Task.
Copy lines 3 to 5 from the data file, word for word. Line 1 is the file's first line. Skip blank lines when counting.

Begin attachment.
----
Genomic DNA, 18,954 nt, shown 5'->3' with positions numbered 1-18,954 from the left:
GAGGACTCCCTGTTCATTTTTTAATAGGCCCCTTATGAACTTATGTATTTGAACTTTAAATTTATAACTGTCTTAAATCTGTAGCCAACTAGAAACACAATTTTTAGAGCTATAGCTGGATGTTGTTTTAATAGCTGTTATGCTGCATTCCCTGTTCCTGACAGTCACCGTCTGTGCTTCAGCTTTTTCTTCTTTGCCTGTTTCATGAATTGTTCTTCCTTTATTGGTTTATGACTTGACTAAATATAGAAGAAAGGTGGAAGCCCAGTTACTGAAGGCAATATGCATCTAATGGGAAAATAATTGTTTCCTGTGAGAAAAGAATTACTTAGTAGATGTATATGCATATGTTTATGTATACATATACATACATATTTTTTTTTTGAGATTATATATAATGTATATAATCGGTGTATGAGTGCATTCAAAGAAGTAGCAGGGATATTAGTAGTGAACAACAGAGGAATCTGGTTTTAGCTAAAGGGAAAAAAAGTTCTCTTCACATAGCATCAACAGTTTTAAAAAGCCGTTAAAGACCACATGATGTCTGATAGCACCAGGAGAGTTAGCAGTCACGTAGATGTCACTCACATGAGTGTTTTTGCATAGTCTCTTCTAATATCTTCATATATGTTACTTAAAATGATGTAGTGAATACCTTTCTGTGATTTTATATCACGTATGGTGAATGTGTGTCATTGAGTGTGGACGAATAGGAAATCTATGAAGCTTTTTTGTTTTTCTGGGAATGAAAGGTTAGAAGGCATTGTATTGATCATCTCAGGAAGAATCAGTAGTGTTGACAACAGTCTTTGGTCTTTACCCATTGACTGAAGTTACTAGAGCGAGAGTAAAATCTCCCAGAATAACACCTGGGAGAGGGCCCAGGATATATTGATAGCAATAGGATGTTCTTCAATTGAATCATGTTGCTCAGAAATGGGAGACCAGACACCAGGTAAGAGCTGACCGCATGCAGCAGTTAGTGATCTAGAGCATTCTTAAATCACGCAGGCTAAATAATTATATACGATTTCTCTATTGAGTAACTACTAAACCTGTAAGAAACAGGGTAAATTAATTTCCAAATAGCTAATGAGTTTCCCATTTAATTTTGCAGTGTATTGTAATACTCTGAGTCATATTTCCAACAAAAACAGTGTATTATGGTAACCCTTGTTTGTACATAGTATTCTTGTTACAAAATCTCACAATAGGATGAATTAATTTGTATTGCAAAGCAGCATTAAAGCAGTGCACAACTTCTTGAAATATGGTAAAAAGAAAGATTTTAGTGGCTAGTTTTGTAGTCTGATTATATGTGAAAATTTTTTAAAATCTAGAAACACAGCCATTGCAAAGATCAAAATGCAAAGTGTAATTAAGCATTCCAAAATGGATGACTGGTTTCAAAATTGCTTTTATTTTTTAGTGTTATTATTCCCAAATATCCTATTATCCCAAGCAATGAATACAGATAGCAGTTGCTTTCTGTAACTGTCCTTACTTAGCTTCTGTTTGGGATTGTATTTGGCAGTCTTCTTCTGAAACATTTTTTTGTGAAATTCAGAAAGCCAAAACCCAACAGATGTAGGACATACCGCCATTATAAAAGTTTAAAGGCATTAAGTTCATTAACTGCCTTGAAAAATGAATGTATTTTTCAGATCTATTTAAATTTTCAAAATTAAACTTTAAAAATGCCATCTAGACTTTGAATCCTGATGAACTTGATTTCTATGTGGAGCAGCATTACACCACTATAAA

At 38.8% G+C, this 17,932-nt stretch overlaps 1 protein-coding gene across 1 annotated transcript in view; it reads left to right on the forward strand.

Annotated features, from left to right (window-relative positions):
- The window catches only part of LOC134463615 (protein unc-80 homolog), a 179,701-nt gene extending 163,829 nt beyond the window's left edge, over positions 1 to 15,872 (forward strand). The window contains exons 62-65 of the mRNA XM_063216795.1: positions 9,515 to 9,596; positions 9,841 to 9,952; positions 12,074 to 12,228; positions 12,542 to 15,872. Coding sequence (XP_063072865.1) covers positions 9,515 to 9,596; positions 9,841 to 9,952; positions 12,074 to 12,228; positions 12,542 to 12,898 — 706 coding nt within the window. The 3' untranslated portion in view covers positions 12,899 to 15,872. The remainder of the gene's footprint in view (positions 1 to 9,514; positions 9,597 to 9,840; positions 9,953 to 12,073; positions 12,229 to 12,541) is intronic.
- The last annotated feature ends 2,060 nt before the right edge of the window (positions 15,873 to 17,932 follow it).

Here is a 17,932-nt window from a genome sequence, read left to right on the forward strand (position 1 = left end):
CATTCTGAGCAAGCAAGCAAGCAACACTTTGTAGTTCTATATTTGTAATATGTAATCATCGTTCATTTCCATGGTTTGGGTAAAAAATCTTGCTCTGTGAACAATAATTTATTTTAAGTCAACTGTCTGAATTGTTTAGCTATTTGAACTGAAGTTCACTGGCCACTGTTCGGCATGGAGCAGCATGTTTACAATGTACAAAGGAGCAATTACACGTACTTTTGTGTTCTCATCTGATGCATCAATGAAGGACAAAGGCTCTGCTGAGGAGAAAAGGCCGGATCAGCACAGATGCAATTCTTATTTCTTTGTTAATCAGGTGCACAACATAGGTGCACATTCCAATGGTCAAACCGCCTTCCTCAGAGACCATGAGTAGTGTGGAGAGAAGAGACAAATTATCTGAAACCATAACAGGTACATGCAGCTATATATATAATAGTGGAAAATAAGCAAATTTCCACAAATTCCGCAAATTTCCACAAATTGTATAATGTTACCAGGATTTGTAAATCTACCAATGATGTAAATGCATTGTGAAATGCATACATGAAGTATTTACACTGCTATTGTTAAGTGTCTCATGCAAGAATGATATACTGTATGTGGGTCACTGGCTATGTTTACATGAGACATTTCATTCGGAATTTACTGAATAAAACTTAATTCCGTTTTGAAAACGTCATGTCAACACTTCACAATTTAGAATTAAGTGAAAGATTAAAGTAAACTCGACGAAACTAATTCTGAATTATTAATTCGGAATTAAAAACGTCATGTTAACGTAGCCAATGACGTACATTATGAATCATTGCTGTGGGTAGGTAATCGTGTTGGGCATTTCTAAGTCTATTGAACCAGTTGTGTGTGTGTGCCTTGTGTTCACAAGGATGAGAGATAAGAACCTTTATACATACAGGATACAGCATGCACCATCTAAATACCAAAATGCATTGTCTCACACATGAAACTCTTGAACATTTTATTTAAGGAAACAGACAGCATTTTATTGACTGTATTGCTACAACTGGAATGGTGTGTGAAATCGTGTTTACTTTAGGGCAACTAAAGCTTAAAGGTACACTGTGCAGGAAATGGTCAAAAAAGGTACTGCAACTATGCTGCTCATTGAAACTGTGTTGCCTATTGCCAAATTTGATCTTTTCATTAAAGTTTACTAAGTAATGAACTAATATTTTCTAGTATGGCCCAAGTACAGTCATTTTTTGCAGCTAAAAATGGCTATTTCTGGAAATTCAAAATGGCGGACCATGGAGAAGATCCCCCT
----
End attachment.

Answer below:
At 38.8% G+C, this 17,932-nt stretch overlaps 1 protein-coding gene across 1 annotated transcript in view; it reads left to right on the forward strand.

Annotated features, from left to right (window-relative positions):
- The window catches only part of LOC134463615 (protein unc-80 homolog), a 179,701-nt gene extending 163,829 nt beyond the window's left edge, over positions 1 to 15,872 (forward strand). The window contains exons 62-65 of the mRNA XM_063216795.1: positions 9,515 to 9,596; positions 9,841 to 9,952; positions 12,074 to 12,228; positions 12,542 to 15,872. Coding sequence (XP_063072865.1) covers positions 9,515 to 9,596; positions 9,841 to 9,952; positions 12,074 to 12,228; positions 12,542 to 12,898 — 706 coding nt within the window. The 3' untranslated portion in view covers positions 12,899 to 15,872. The remainder of the gene's footprint in view (positions 1 to 9,514; positions 9,597 to 9,840; positions 9,953 to 12,073; positions 12,229 to 12,541) is intronic.